price policies, as well as to insure that each defendant was maintaining the agreed upon prices in sales to purchasers.
In brief, this motion by the State of California, along with private utilities and others who have joined, including a number of municipalities such as Philadelphia and Chicago, seeks to have the list of witnesses that appeared before the Grand Jury divulged to it, as well as a list of the documents requested by the Government to be inspected by the Grand Jury. The Government does not oppose the proponents of the motion and still retains certain of the information presented to the Grand Jury.
The purpose of this motion is patently clear. California and several other states and municipalities, as well as private utility companies, have allegedly been aggrieved by the price-fixing and bid-rigging alleged in the various indictments. It is virtually conceded that they seek to have this information, that is the names of witnesses and the copying of the various subpoenas for the production of documents before the Grand Jury, for the purpose of bringing civil treble damage actions under the anti-trust laws. The proponents of the motion contend that the obtaining of this information will decrease the amount of work necessary for them to do by way of discovery and will save duplication of expenses. For these reasons, California and others maintain that the public interest will be served in granting the motion. Contra, the opponents feel that it should be denied on several grounds, (1) that the obtaining of such information will encroach on the secrecy of the Grand Jury proceedings, (2) that no special circumstances have been shown to justify such an unusual procedure, and (3) that, in fact, no public interest will be served.
We start out with the general observation that there has been a traditional rule of secrecy surrounding grand jury proceedings in our courts. In Pittsburgh Plate Glass Co. v. United States, 1959, 360 U.S. 395, 400, 79 S. Ct. 1237, 1241, 3 L. Ed. 2d 1323, speaking of grand juries, the Supreme Court said: 'To make public any part of its proceedings would inevitably detract from its efficacy. Grand jurors would not act with that independence required of an accusatory and inquisitional body.' However, it is realized that grand jury testimony and proceedings before it are not inviolate, as was stated in United States v. Socony-Vacuum Oil Co., 310 U.S. 150, 233-234, 60 S. Ct. 811, 849, 84 L. Ed. 1129, 'Grand jury testimony is ordinarily confidential * * * but after the grand jury's functions are ended, disclosure is wholly proper where the ends of justice require it.' To the same effect are Metzler v. United States, 9 Cir., 64 F.2d 203, 206; United States v. Byoir, 5 Cir., 147 F.2d 336, 337; United States v. Alper, 2 Cir., 156 F.2d 222, 226.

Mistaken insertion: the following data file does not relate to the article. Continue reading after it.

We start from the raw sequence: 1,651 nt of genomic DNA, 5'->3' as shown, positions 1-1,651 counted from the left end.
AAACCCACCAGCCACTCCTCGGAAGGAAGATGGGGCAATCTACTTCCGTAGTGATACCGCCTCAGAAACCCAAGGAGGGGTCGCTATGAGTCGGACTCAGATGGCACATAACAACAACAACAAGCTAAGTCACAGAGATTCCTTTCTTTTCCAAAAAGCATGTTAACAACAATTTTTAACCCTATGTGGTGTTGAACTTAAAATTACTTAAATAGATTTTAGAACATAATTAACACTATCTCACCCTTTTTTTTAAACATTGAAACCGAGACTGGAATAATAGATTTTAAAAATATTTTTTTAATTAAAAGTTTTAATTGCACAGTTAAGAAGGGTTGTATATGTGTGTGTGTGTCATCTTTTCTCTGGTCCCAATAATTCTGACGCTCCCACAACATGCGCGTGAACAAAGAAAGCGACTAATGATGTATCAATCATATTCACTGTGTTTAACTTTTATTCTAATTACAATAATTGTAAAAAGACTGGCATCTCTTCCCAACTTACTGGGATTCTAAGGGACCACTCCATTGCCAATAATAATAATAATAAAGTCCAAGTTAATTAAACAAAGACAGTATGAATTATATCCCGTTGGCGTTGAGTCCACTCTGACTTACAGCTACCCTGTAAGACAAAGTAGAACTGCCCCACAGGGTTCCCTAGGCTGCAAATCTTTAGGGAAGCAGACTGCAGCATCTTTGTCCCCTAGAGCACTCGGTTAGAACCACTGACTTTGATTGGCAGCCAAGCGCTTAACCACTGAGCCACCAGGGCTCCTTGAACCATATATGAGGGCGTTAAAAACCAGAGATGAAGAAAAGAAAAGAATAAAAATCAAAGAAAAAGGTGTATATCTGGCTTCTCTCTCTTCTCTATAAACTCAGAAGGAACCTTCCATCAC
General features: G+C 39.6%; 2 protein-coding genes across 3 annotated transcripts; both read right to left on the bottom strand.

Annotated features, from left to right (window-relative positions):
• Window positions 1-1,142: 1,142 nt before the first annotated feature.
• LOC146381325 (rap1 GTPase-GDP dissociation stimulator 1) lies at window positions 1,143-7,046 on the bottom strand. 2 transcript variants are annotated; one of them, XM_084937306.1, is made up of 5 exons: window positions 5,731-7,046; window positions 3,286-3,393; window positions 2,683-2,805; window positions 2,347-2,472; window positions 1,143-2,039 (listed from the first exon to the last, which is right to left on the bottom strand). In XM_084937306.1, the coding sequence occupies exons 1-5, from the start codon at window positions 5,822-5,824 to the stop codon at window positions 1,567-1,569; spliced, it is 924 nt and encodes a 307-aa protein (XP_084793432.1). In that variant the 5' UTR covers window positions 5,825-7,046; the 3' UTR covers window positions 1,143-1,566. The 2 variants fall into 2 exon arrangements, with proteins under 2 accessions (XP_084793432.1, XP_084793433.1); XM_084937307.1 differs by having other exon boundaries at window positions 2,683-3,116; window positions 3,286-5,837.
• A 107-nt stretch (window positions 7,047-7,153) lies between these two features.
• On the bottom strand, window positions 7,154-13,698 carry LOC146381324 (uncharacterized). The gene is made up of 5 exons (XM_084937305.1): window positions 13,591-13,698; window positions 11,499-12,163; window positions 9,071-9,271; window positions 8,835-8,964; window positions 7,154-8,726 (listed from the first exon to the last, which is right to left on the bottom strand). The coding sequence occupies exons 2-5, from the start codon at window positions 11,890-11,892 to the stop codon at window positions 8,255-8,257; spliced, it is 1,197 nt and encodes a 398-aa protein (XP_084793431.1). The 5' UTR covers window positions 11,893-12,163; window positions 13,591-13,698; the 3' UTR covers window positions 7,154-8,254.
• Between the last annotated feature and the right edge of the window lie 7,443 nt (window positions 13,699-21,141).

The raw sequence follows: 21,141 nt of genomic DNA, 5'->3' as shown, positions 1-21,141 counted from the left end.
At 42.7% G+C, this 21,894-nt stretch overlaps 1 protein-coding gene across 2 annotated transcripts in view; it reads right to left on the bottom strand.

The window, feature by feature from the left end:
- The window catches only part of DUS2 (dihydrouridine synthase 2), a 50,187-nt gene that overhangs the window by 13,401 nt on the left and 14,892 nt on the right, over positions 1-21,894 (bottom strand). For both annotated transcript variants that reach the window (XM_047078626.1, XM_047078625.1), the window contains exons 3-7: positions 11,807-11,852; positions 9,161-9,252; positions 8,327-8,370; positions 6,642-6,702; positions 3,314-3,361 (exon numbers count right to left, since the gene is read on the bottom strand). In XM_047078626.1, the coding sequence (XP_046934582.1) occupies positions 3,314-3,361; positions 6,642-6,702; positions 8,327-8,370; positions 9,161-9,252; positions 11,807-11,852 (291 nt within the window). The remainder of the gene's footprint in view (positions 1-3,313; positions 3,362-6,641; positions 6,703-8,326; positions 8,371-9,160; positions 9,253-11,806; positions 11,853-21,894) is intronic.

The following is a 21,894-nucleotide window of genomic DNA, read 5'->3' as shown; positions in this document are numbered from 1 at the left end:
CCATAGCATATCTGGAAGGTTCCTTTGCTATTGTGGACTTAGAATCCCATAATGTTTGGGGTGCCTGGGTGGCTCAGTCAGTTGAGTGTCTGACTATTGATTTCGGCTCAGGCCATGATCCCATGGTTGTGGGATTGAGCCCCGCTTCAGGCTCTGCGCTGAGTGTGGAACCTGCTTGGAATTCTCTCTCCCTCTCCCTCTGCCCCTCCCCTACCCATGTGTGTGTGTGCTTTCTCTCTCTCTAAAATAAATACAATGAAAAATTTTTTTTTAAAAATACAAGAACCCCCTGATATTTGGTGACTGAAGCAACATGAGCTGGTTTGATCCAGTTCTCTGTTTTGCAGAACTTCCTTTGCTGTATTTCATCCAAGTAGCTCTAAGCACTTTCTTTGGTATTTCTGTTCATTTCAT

Rule 6(e) of the Federal Rules of Criminal Procedure provides for 'Disclosure of matters occurring before the grand jury * * * when so directed by the court preliminarily to or in connection with a judicial proceeding.' 18 U.S.C.A. Rule 6(e).
Here, we may draw no narrow technical rule and while the point has been made by the proponents of the motion that these requests are not matters occurring before the grand jury, it seems obvious that the names of witnesses subpoenaed to testify, as well as documents subpoenaed and used by them in their deliberations, are matters 'occurring before the grand jury.'
As was said in United States v. Stein, D.C.S.D.N.Y.1955, 18 F.R.D. 17, 19, reversed on other grounds United States v. Jackson, 2 Cir., 1958, 257 F.2d 830, 'Secrecy of Grand Jury proceedings through inspection of Grand Jury minutes * * * or indirectly by disclosure of the documentary evidence presented to it.' Surely disclosure of the names of the individuals and the documents subpoenaed before them would ultimately end in disclosure of the contents of the documents and that in turn would upset the secrecy of the grand jury.
Our task, therefore, is, as Judge Kirkpatrick stated in In re Grand Jury Proceedings, D.C., 4 F.Supp. 283, at page 285, '* * * the court is called upon to balance two policies, the one requiring secrecy, the other disclosure.' In In re April 1956 Term Grand Jury, 7 Cir., 1956, 239 F.2d 263, grant of certiorari vacated and reversed on other grounds United States v. Shotwell Mfg. Co., 1957, 355 U.S. 233, 78 S. Ct. 245, 2 L. Ed. 2d 234, the court said:
'* * * persons, non members of the grand jury, thus having access to said records and documents, have no right to use them for any purpose whatsoever except to assist the grand jury in its work. Such persons may not in any manner use these records and documents, or any information acquired therefrom, for any other purpose, and specifically for any civil purpose, such as tax collection or otherwise * * *.
'* * * as far as civil proceedings are concerned, the production of these records and documents pursuant to a grand jury subpoena, if followed by their use in any manner for the purposes of such civil proceeding against petitioners, violates their constitutional rights under the hereinbefore quoted provisions of the Fourth and Fifth Amendments'. 239 F.2d at pages 272, 273.
It would seem, therefore, that the long standing policy of the common law for grand jury secrecy should not be breached in this instance. Here, the proponents of the motion are third parties who were not parties to the indictments themselves and are alien to the criminal averments contained therein.
In the balancing of the policies herein adverted to, it would seem that the only reasons for disclosure here are the avoidance of expense and additional work, in order to recoup alleged financial losses in the various civil actions for treble damages. These do not outweigh the policy of secrecy.
United States of America
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